Catnip Leaf (Nepeta cataria) in Flower
The flowering perennial known commonly as catnip, catmint, or catswort actually has the scientific name of Nepeta cataria, and although most people don’t realize, this treat so commonly reserved for its sedative, calming effects on cats, also has extensive benefits for human beings. It’s native range is quite extensive, stretching across much of Europe and parts of Asia, including China, but it has since become a global export and can be found throughout the world. It is primarily potent due to a certain terpenoid, called nepetelactone, but various other chemical constituents and nutrients also affect various aspects of human health.
Nepeta cataria is a short-lived perennial, herbaceous plant that grows to be 50–100 cm (20–39 in) tall and wide, which blooms from late-spring to the autumn. In appearance, N. cataria resembles a typical member of the mint family of plants, featuring brown-green foliage with the characteristic square stem of the Lamiaceae family of plants. The coarse-toothed leaves are triangular to elliptical in shape. The small, bilabiate flowers of N. cataria are showy and fragrant, and are either pink in colour or white with fine spots of pale purple.
You will find Catnip in Mother Gaia’s Cold & Flu Tea here.
Catnip can be applied topically via the leaves or the essential oil, while catnip tea brewed from the leaves is also popular. The extracts and essential oils are also quite popular. The historical range of catnip uses include teas, juices, tinctures, extracts, salves, and even as an herb to be smoked, in addition to its culinary applications. The various forms of catnip have been used for generations in alternative medicine, and modern research has also shown it to be a reliable treatment for some common maladies.
Health benefits of catnip for humans include:
The same quality that makes catnip so attractive to cats, namely because it makes them slightly “high” and sedates them, can also apply to humans in a more controlled way. Catnip can provide stress relief and reduce chronic anxiety as an herbal remedy when eaten, consumed in the form of a juice or tea, or when smoked as an herb. This can also help to reduce the secondary symptoms of chronic stress and strengthen your immune system.
A favorite use for this plant is to address the specific kind of stress and anxiety created in the body when people can’t express their emotions. This is perfect for someone who isn’t able to tell the boss or the in-law just what they’d like to say because it wouldn’t be polite, or good for the family budget.
Catnip has been used by people with insomnia or sleep restlessness for hundreds, if not thousands of years. The sedative nature helps to slow down the body’s natural cycles and induce a calm, relaxed state. People are better able to sleep through the night for undisturbed, restful sleep. Many people choose to drink a cup of catnip tea before bed to ensure a refreshing sleep.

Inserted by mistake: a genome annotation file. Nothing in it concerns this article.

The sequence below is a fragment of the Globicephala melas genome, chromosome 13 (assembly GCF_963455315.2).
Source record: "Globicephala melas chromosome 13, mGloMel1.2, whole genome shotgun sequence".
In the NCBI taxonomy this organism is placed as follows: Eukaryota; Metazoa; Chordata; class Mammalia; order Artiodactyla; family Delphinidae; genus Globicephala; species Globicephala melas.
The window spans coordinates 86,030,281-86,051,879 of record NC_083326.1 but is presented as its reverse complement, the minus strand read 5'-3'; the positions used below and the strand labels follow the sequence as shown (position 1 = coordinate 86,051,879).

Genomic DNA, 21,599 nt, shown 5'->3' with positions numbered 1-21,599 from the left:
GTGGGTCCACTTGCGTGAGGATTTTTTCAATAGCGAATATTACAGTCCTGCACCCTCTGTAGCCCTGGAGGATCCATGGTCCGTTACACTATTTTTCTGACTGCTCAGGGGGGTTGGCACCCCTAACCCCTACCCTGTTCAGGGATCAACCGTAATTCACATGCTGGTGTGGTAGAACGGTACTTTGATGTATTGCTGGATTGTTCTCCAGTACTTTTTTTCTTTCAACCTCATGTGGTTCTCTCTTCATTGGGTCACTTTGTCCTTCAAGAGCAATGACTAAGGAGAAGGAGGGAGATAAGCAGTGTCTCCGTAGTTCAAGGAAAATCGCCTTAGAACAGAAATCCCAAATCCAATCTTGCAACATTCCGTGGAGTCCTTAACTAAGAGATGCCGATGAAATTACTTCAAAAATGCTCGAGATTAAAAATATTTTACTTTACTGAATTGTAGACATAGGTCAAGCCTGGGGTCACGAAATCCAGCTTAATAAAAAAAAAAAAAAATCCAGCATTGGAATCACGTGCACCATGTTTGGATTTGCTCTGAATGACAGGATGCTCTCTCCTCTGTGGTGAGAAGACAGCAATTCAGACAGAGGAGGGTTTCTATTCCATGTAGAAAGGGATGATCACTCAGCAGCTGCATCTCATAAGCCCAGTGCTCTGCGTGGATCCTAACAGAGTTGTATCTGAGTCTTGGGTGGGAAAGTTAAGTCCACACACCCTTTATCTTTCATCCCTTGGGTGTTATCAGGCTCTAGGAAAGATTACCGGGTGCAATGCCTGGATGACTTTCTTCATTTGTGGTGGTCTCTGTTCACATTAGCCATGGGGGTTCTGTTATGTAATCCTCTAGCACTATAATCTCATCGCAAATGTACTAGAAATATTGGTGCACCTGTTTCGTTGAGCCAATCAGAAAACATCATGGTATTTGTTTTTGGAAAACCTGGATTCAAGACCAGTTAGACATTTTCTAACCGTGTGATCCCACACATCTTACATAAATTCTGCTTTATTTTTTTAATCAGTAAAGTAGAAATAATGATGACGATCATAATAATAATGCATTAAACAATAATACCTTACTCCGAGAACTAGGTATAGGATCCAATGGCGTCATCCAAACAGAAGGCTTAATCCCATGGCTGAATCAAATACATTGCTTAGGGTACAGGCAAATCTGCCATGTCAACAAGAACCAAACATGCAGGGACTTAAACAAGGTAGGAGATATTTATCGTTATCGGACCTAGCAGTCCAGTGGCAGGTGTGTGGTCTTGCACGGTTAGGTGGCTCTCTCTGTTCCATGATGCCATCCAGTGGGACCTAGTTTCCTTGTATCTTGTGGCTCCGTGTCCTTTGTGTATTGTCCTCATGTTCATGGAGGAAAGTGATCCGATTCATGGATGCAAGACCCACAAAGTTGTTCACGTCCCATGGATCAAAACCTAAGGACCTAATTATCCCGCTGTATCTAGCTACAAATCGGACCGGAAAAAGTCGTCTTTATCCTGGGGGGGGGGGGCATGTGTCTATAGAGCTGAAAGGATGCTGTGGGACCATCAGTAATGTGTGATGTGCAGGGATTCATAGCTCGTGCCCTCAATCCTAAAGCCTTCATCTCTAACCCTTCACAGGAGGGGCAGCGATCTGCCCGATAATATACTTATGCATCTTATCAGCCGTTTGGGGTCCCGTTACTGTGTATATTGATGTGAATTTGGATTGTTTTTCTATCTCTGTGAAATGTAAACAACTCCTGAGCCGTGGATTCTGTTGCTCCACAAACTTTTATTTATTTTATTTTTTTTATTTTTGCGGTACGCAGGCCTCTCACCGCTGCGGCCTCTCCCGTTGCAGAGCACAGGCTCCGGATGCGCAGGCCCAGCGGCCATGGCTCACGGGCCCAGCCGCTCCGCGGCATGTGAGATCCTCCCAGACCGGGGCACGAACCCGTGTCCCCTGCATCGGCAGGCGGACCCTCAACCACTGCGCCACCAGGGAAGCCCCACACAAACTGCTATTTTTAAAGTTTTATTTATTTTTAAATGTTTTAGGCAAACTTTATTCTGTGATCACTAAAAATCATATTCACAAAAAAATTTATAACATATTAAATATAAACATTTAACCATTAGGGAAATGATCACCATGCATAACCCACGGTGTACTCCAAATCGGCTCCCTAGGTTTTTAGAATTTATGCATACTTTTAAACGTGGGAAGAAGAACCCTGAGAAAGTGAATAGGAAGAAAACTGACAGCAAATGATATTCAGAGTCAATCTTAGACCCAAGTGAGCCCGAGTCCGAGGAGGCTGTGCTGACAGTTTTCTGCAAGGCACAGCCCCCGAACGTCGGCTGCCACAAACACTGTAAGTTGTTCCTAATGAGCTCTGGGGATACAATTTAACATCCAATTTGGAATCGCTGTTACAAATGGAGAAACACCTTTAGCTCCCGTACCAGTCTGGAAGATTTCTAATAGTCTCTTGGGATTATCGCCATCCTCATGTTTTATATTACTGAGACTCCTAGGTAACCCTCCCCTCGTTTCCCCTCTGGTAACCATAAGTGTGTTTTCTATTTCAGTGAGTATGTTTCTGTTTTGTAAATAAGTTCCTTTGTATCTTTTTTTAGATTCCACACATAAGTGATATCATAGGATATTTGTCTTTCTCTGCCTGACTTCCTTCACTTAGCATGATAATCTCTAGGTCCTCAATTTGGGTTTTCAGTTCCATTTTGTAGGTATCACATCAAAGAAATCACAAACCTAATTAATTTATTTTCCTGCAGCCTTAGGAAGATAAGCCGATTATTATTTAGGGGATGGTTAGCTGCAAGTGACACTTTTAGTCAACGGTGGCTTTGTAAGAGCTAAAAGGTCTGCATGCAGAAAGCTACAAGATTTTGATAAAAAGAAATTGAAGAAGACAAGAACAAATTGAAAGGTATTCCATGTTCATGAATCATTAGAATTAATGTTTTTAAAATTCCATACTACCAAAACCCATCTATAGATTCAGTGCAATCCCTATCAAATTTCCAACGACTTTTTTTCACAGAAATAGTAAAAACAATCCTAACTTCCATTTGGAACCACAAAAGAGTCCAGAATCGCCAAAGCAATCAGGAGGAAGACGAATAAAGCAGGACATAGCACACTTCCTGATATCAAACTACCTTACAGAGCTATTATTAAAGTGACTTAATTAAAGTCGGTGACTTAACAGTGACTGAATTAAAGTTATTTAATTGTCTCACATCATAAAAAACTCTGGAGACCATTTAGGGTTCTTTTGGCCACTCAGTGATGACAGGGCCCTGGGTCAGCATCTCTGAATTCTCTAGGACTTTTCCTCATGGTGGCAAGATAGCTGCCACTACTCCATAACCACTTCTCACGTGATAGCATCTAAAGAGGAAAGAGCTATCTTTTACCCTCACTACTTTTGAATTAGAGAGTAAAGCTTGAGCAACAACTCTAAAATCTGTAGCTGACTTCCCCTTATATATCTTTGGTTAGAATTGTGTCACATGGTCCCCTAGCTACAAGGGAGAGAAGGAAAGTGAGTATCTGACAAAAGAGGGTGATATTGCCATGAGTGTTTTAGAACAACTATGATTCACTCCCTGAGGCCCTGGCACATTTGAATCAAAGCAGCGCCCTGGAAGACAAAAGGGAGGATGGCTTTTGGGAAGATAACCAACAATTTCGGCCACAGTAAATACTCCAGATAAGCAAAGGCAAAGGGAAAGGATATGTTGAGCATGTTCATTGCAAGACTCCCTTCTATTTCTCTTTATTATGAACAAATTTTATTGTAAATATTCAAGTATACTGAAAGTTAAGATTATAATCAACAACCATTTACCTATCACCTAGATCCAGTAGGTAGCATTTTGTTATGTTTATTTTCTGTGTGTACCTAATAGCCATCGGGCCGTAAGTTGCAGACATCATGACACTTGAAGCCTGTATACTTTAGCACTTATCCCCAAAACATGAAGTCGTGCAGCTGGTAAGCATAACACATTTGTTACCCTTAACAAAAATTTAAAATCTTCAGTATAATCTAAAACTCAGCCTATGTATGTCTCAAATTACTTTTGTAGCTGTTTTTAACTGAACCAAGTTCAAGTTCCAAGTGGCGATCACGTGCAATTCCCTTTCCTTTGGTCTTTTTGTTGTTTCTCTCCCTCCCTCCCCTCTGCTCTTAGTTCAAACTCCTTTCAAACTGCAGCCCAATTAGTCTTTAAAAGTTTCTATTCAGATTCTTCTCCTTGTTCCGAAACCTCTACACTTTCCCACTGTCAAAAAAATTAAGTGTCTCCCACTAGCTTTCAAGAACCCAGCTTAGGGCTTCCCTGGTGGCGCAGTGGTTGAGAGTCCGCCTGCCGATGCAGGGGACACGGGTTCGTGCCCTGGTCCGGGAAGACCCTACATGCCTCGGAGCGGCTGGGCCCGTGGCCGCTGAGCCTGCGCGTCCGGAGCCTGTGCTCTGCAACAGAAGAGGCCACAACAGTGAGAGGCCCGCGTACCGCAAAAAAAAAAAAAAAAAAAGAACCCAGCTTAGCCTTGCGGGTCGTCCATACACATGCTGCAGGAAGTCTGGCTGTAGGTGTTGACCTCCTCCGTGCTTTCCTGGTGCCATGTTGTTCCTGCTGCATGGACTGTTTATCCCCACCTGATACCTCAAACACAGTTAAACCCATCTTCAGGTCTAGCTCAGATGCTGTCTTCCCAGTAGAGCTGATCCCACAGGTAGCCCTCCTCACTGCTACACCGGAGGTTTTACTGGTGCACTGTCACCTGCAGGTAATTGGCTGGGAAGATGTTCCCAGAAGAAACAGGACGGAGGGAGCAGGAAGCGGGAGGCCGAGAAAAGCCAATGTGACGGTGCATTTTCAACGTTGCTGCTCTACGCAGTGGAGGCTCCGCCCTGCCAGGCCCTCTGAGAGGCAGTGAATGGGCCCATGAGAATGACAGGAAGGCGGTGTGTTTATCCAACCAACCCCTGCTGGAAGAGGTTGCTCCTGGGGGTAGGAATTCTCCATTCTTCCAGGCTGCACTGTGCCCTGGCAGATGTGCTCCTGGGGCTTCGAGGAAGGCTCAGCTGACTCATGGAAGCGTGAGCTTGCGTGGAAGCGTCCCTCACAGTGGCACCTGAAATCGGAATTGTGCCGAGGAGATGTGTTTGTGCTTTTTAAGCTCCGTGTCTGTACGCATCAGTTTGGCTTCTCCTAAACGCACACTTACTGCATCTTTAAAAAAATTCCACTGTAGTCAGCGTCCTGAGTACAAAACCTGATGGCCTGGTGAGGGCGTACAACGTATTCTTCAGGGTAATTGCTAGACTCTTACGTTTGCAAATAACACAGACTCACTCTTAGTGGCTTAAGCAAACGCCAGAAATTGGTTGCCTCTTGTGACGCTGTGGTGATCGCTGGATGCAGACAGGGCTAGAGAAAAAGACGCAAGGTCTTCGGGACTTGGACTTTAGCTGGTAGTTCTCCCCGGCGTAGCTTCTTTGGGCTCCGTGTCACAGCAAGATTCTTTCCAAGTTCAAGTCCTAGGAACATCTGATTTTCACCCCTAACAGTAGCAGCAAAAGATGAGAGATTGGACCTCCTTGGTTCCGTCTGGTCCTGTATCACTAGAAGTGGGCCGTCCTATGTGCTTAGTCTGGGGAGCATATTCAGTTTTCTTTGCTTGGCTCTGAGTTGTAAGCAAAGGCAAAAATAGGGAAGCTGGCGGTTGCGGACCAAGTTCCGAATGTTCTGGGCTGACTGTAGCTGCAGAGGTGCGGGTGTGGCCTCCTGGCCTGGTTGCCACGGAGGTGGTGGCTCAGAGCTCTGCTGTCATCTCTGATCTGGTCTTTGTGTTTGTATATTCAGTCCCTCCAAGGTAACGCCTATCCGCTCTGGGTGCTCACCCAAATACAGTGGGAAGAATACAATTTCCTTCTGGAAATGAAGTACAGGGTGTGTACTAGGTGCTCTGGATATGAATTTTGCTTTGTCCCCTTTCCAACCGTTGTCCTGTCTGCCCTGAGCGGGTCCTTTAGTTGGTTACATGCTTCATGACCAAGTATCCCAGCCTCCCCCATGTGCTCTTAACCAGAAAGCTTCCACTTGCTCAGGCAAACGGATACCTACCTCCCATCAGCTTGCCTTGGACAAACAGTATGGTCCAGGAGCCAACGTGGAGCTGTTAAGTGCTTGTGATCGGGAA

Reduces Digestive Issues
Catnip is particularly effective in clearing up digestive issues, especially constipation, excess flatulence, cramping, and bloating. The relaxing, anti-inflammatory effects of catnip’s organic compounds can ease the knots and inflammation in your gastrointestinal system and relieve tightness and discomfort.
Catnip is a digestive herb. The scent that we get when we rub its leaves between our fingers is evidence of a high amount of volatile oils. This plant chemical is responsible for its ability to calm the stomach of an adult or a nursing child with colic.
For women suffering from particularly painful menstrual cramps, catnip tea is often recommended as an alternative treatment, because it can quickly relieve those cramps and stresses on the body. Furthermore, the sedative, calming effects of catnip can also soothe other symptoms of menstruation, such as mood swings and depression.
Although the exact mechanism isn’t completely understood, catnip has proven to be very effective in the treatment of headaches, even chronic migraines. Rubbing the essential oil on the affected area can work, but drinking catnip tea or rubbing a catnip leaf salve on the temples can also offer quick relief.
This is one of the most popular herbs for reducing a fever. It is part of a class of herbs called febrifuges. These herbs have the ability to cool the body by inducing a sweat. It is almost never a good idea to interrupt a fever. For the rare times that a fever has been particularly prolonged (your patient is becoming dehydrated and listless) or too high (over 102° for a typically healthy adult, around 104° for a typically healthy child) it can be helpful to have a fever tincture around.
In terms of colds and flus, one of the fastest ways to clean out the body is to induce sweating and get the toxins flushed from the system. This is particularly true in the case of fevers, when the lack of sweating before the fever breaks is only keeping those toxins and pathogens in the body. Catnip induces sweating, so is often recommended by alternative practitioners for treating the common cold.
As mentioned above, the chemical constituents of catnip are particularly effective as anti-inflammatory agents. This means that catnip can be effective in the treatment of arthritis, gout, sprained muscles, aching joints, and even hemorrhoids. Topical application or normal consumption of leaves, juice, or tea can be effective for all of these situations.
Treats Skin Conditions